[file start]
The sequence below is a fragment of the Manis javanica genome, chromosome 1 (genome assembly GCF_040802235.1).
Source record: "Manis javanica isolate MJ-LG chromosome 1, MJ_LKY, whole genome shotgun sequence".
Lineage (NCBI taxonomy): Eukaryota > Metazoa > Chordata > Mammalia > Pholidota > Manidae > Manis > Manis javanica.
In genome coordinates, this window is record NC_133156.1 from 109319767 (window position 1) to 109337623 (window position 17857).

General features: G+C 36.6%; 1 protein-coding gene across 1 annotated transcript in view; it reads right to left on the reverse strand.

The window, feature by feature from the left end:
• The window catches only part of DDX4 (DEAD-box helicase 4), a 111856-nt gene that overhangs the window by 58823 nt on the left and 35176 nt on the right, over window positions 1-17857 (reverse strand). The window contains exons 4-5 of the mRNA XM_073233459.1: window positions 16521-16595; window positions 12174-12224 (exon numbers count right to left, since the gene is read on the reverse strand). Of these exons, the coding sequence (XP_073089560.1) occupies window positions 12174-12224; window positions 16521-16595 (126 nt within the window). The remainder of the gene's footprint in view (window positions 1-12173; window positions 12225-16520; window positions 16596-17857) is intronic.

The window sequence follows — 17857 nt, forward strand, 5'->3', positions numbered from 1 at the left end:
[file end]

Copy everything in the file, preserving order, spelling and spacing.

The sequence below is a fragment of the Manis javanica genome, chromosome 1 (genome assembly GCF_040802235.1).
Source record: "Manis javanica isolate MJ-LG chromosome 1, MJ_LKY, whole genome shotgun sequence".
Lineage (NCBI taxonomy): Eukaryota > Metazoa > Chordata > Mammalia > Pholidota > Manidae > Manis > Manis javanica.
In genome coordinates, this window is record NC_133156.1 from 109319767 (window position 1) to 109337623 (window position 17857).

General features: G+C 36.6%; 1 protein-coding gene across 1 annotated transcript in view; it reads right to left on the reverse strand.

The window, feature by feature from the left end:
• The window catches only part of DDX4 (DEAD-box helicase 4), a 111856-nt gene that overhangs the window by 58823 nt on the left and 35176 nt on the right, over window positions 1-17857 (reverse strand). The window contains exons 4-5 of the mRNA XM_073233459.1: window positions 16521-16595; window positions 12174-12224 (exon numbers count right to left, since the gene is read on the reverse strand). Of these exons, the coding sequence (XP_073089560.1) occupies window positions 12174-12224; window positions 16521-16595 (126 nt within the window). The remainder of the gene's footprint in view (window positions 1-12173; window positions 12225-16520; window positions 16596-17857) is intronic.

The window sequence follows — 17857 nt, forward strand, 5'->3', positions numbered from 1 at the left end: